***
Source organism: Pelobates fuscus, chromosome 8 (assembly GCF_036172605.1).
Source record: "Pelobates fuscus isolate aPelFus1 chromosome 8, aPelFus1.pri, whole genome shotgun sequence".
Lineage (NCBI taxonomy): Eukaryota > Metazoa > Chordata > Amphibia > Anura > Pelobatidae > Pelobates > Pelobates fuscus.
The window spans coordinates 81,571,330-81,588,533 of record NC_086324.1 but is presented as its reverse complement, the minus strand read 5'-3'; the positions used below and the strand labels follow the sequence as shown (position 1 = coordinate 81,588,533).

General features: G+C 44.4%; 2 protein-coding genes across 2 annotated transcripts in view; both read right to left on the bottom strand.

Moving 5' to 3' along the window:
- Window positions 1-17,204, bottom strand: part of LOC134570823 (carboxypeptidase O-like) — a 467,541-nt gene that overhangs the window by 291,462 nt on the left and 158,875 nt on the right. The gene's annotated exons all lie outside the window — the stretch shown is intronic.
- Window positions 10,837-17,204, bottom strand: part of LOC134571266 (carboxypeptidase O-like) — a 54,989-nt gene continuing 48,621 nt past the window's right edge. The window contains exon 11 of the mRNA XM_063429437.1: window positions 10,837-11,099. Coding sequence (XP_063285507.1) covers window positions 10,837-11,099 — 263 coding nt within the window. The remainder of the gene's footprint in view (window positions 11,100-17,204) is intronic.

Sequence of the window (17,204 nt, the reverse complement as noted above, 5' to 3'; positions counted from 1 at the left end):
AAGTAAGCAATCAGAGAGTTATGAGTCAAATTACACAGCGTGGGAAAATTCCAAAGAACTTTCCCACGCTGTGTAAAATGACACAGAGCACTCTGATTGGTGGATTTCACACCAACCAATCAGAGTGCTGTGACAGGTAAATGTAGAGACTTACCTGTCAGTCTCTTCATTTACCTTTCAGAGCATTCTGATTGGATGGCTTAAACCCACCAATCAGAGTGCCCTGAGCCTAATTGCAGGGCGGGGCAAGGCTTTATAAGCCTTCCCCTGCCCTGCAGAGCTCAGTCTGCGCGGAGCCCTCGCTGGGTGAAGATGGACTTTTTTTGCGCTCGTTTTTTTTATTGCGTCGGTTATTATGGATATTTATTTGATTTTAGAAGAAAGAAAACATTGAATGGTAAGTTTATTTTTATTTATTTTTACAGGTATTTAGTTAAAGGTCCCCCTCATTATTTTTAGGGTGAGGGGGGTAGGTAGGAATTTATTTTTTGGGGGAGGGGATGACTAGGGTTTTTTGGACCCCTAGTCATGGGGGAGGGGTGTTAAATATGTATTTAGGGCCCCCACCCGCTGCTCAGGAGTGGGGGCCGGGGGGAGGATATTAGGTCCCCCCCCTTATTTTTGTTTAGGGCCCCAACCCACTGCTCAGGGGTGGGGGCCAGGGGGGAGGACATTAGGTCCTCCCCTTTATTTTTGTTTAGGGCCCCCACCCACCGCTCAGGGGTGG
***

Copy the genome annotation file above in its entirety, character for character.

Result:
Source organism: Pelobates fuscus, chromosome 8 (assembly GCF_036172605.1).
Source record: "Pelobates fuscus isolate aPelFus1 chromosome 8, aPelFus1.pri, whole genome shotgun sequence".
Lineage (NCBI taxonomy): Eukaryota > Metazoa > Chordata > Amphibia > Anura > Pelobatidae > Pelobates > Pelobates fuscus.
The window spans coordinates 81,571,330-81,588,533 of record NC_086324.1 but is presented as its reverse complement, the minus strand read 5'-3'; the positions used below and the strand labels follow the sequence as shown (position 1 = coordinate 81,588,533).

General features: G+C 44.4%; 2 protein-coding genes across 2 annotated transcripts in view; both read right to left on the bottom strand.

Moving 5' to 3' along the window:
- Window positions 1-17,204, bottom strand: part of LOC134570823 (carboxypeptidase O-like) — a 467,541-nt gene that overhangs the window by 291,462 nt on the left and 158,875 nt on the right. The gene's annotated exons all lie outside the window — the stretch shown is intronic.
- Window positions 10,837-17,204, bottom strand: part of LOC134571266 (carboxypeptidase O-like) — a 54,989-nt gene continuing 48,621 nt past the window's right edge. The window contains exon 11 of the mRNA XM_063429437.1: window positions 10,837-11,099. Coding sequence (XP_063285507.1) covers window positions 10,837-11,099 — 263 coding nt within the window. The remainder of the gene's footprint in view (window positions 11,100-17,204) is intronic.

Sequence of the window (17,204 nt, the reverse complement as noted above, 5' to 3'; positions counted from 1 at the left end):
AAGTAAGCAATCAGAGAGTTATGAGTCAAATTACACAGCGTGGGAAAATTCCAAAGAACTTTCCCACGCTGTGTAAAATGACACAGAGCACTCTGATTGGTGGATTTCACACCAACCAATCAGAGTGCTGTGACAGGTAAATGTAGAGACTTACCTGTCAGTCTCTTCATTTACCTTTCAGAGCATTCTGATTGGATGGCTTAAACCCACCAATCAGAGTGCCCTGAGCCTAATTGCAGGGCGGGGCAAGGCTTTATAAGCCTTCCCCTGCCCTGCAGAGCTCAGTCTGCGCGGAGCCCTCGCTGGGTGAAGATGGACTTTTTTTGCGCTCGTTTTTTTTATTGCGTCGGTTATTATGGATATTTATTTGATTTTAGAAGAAAGAAAACATTGAATGGTAAGTTTATTTTTATTTATTTTTACAGGTATTTAGTTAAAGGTCCCCCTCATTATTTTTAGGGTGAGGGGGGTAGGTAGGAATTTATTTTTTGGGGGAGGGGATGACTAGGGTTTTTTGGACCCCTAGTCATGGGGGAGGGGTGTTAAATATGTATTTAGGGCCCCCACCCGCTGCTCAGGAGTGGGGGCCGGGGGGAGGATATTAGGTCCCCCCCCTTATTTTTGTTTAGGGCCCCAACCCACTGCTCAGGGGTGGGGGCCAGGGGGGAGGACATTAGGTCCTCCCCTTTATTTTTGTTTAGGGCCCCCACCCACCGCTCAGGGGTGG